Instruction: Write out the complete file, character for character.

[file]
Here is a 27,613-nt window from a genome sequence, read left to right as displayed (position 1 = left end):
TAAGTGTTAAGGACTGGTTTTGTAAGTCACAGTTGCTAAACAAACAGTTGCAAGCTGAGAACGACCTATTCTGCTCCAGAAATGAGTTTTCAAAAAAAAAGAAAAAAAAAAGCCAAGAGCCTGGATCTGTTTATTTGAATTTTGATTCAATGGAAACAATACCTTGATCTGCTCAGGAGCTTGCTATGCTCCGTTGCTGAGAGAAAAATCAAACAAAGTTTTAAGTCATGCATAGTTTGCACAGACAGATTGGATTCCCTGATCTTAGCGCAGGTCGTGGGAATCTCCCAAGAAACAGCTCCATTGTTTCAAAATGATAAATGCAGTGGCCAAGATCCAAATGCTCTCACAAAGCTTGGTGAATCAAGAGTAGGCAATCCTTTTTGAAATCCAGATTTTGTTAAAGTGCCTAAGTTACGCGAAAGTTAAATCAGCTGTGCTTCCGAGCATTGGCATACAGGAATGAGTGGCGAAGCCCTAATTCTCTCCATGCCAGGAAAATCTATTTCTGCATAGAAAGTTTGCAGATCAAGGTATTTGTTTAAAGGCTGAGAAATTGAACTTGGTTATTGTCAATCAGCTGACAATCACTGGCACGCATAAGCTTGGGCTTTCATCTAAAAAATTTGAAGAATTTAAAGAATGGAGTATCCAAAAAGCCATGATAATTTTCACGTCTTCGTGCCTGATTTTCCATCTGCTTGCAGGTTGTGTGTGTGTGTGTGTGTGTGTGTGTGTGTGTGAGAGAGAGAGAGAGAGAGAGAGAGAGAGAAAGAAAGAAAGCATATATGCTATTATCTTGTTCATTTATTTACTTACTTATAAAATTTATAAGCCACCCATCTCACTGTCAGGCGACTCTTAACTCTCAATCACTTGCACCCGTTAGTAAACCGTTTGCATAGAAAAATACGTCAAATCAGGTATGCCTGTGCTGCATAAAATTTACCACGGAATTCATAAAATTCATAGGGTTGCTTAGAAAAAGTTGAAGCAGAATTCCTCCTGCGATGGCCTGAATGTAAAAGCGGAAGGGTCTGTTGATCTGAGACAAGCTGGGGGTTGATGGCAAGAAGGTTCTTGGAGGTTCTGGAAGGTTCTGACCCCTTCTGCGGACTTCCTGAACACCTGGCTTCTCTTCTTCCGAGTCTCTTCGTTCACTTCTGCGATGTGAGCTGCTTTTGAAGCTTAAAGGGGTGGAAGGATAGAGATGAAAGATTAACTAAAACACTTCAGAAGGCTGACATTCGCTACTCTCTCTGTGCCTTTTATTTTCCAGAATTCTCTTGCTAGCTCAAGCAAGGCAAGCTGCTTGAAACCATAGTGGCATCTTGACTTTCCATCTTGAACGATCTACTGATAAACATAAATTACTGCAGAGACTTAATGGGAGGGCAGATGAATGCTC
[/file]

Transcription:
Here is a 27,613-nt window from a genome sequence, read left to right as displayed (position 1 = left end):
TAAGTGTTAAGGACTGGTTTTGTAAGTCACAGTTGCTAAACAAACAGTTGCAAGCTGAGAACGACCTATTCTGCTCCAGAAATGAGTTTTCAAAAAAAAAGAAAAAAAAAAGCCAAGAGCCTGGATCTGTTTATTTGAATTTTGATTCAATGGAAACAATACCTTGATCTGCTCAGGAGCTTGCTATGCTCCGTTGCTGAGAGAAAAATCAAACAAAGTTTTAAGTCATGCATAGTTTGCACAGACAGATTGGATTCCCTGATCTTAGCGCAGGTCGTGGGAATCTCCCAAGAAACAGCTCCATTGTTTCAAAATGATAAATGCAGTGGCCAAGATCCAAATGCTCTCACAAAGCTTGGTGAATCAAGAGTAGGCAATCCTTTTTGAAATCCAGATTTTGTTAAAGTGCCTAAGTTACGCGAAAGTTAAATCAGCTGTGCTTCCGAGCATTGGCATACAGGAATGAGTGGCGAAGCCCTAATTCTCTCCATGCCAGGAAAATCTATTTCTGCATAGAAAGTTTGCAGATCAAGGTATTTGTTTAAAGGCTGAGAAATTGAACTTGGTTATTGTCAATCAGCTGACAATCACTGGCACGCATAAGCTTGGGCTTTCATCTAAAAAATTTGAAGAATTTAAAGAATGGAGTATCCAAAAAGCCATGATAATTTTCACGTCTTCGTGCCTGATTTTCCATCTGCTTGCAGGTTGTGTGTGTGTGTGTGTGTGTGTGTGTGTGTGTGAGAGAGAGAGAGAGAGAGAGAGAGAGAGAAAGAAAGAAAGCATATATGCTATTATCTTGTTCATTTATTTACTTACTTATAAAATTTATAAGCCACCCATCTCACTGTCAGGCGACTCTTAACTCTCAATCACTTGCACCCGTTAGTAAACCGTTTGCATAGAAAAATACGTCAAATCAGGTATGCCTGTGCTGCATAAAATTTACCACGGAATTCATAAAATTCATAGGGTTGCTTAGAAAAAGTTGAAGCAGAATTCCTCCTGCGATGGCCTGAATGTAAAAGCGGAAGGGTCTGTTGATCTGAGACAAGCTGGGGGTTGATGGCAAGAAGGTTCTTGGAGGTTCTGGAAGGTTCTGACCCCTTCTGCGGACTTCCTGAACACCTGGCTTCTCTTCTTCCGAGTCTCTTCGTTCACTTCTGCGATGTGAGCTGCTTTTGAAGCTTAAAGGGGTGGAAGGATAGAGATGAAAGATTAACTAAAACACTTCAGAAGGCTGACATTCGCTACTCTCTCTGTGCCTTTTATTTTCCAGAATTCTCTTGCTAGCTCAAGCAAGGCAAGCTGCTTGAAACCATAGTGGCATCTTGACTTTCCATCTTGAACGATCTACTGATAAACATAAATTACTGCAGAGACTTAATGGGAGGGCAGATGAATGCTC